Humans can survive for up to three weeks without food, 3-5 days without water, but only 3-5 minutes without the breath. Breath is such an essential, life-sustaining relationship with the atmosphere.

But not only is breath a vital, lifeforce energy, if we respect it, it can also be a great teacher. Respiration can teach us about the rhythms of life. Rhythms like the contraction and relaxation of the heart, the contraction and relaxation of the muscles and also the bowel. These are natural rhythms of taking in and letting go.

From the in-breath we can learn to open, to receive nourishment, to energize. We can also learn to constantly begin again, start afresh.

From the out-breath we can learn to let go, to release the past, to complete. We can learn about forgiveness through breathing out and letting go.

With a shallow breathing pattern we don’t open to receive fully and we don’t let go completely. When the out-breath is shallow, stale air remains in the bottom of the lungs; this is referred to as “the dead zone”; we need to breathe out deeply to make space for fresh air and new life.

From the breath we can also learn about unconditional love and support:

  • Breath is freely given to all; all races, colours, cultures, creeds share the same breath of life.
  • Saints and sinners share the same breath. Breath does not judge or discriminate.
  • Breath, like sunshine, rain and the earth itself, support and sustain us all. It is a blessing, a gift of nature, so allow yourself to receive it fully, deeply!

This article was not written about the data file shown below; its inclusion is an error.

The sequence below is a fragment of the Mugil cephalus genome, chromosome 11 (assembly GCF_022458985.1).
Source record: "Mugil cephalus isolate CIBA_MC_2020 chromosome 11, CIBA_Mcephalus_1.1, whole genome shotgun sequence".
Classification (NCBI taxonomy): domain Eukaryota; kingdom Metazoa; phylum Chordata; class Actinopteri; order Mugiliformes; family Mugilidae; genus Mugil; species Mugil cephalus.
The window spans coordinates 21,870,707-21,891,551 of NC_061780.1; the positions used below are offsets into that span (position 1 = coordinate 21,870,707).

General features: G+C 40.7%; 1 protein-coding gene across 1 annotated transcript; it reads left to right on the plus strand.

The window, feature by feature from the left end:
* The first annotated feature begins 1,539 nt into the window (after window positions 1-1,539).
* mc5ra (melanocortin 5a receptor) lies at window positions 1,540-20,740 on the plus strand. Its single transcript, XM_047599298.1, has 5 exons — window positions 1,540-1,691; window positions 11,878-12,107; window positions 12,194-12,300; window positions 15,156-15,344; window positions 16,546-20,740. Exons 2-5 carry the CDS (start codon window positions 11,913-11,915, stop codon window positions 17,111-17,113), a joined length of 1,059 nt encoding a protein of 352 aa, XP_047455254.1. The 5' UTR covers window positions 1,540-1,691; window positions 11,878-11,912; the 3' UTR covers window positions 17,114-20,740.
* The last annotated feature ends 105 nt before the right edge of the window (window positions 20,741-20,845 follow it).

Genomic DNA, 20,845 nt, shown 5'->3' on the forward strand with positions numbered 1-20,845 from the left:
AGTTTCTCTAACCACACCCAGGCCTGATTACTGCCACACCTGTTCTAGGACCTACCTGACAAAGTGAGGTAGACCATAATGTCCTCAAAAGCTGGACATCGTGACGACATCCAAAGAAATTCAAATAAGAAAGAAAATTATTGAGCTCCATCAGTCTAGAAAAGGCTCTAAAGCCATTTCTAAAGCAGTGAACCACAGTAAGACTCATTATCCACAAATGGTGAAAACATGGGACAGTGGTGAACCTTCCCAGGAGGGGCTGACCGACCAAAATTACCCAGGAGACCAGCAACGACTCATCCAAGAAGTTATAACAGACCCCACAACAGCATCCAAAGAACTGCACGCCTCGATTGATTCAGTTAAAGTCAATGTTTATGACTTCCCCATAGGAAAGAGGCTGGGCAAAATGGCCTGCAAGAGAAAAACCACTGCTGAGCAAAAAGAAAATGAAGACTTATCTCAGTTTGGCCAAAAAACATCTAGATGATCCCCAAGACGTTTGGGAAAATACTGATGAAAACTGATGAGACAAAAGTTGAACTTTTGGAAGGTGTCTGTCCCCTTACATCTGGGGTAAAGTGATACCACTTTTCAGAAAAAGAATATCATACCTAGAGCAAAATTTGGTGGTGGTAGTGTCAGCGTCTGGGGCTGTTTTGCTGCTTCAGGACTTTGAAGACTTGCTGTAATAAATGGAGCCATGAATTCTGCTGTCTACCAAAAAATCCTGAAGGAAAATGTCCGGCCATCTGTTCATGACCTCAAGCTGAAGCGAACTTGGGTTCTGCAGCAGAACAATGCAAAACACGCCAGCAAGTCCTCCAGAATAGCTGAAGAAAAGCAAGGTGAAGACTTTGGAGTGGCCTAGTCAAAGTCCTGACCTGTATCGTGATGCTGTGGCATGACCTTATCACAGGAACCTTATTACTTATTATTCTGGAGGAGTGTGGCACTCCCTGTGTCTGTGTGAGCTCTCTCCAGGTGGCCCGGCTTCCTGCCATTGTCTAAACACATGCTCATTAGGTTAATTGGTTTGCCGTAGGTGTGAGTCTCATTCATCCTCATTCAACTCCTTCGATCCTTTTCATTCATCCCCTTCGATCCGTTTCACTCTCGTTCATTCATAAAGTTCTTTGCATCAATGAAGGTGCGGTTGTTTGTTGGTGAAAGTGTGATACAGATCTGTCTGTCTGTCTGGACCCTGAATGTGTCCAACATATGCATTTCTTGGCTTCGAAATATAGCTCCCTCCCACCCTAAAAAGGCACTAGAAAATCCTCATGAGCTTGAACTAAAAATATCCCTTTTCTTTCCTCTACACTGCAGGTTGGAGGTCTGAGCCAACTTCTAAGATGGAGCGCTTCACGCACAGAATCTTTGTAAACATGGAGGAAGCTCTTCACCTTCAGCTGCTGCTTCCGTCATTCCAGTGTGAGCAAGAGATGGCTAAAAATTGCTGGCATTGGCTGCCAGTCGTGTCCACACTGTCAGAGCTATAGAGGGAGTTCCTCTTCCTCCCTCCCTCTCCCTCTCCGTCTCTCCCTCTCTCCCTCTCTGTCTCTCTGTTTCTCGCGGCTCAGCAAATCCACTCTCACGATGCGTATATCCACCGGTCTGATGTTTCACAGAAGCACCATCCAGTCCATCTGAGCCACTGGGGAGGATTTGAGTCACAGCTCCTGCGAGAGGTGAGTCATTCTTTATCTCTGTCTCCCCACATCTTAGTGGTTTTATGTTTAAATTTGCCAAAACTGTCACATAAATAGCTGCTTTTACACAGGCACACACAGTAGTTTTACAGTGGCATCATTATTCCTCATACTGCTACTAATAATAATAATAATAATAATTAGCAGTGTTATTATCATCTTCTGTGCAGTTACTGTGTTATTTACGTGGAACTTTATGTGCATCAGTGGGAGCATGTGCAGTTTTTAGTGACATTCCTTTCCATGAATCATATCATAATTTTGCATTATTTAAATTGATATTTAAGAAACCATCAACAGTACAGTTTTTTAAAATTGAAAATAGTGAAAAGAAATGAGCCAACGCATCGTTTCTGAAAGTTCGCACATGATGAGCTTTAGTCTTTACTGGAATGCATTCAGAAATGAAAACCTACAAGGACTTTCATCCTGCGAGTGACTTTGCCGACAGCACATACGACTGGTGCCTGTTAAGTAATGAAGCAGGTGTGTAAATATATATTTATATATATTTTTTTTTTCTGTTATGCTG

• And lastly, breath is always only flowing in the present moment. By receiving it fully and savouring it, we can stay more present to the gift of our life.

Throughout each day, remember to breath and enjoy some slow, deep conscious breaths – each breath is the breath of life.

And now a closing contemplation meditation…

(An audio of this closing meditation is available at www.gawler.org/breathing-contemplation)

Again sit with an upright and open posture.

Bring your attention to the space before your closed eyes, and bring your attention to your breathing.

The rising of the in-breath and the sinking of the out-breath.

Allow it to travel right down to the bottom of your lungs and feel your belly expand slightly as you breathe in.

A slow, deep in-breath, slowly absorbing it, drinking it in, and savouring each delicious draught of life-force energy.

As you breathe out, feel the release of the out-breath, the softening, the letting go.

Enjoy 5 slow, deep diaphragmatic breaths.

Perhaps you can even feel a sense of gratitude for the gift of each breath, as you drink it in and savour each slow deep breath.

Paul Bedson

Senior Therapist, Facilitator

The Gawler Cancer Foundation & Yarra Valley Living Centre 
BA, BCouns, BAcup

Paul has been working in the field of mind/body medicine for over 25 years as a counsellor, psychotherapist, meditation instructor and natural therapist. His particular interest is in helping people deal with the range of emotional issues associated with their healing journey. Paul also works with grief and anxiety issues, and relationship problems. He teaches mindfulness-based styles of meditation which develop wisdom and compassion through awareness of body, emotion, mind and spirit as one integrated Self. Paul co-authored the book Meditation an In-Depth Guide with Ian Gawler.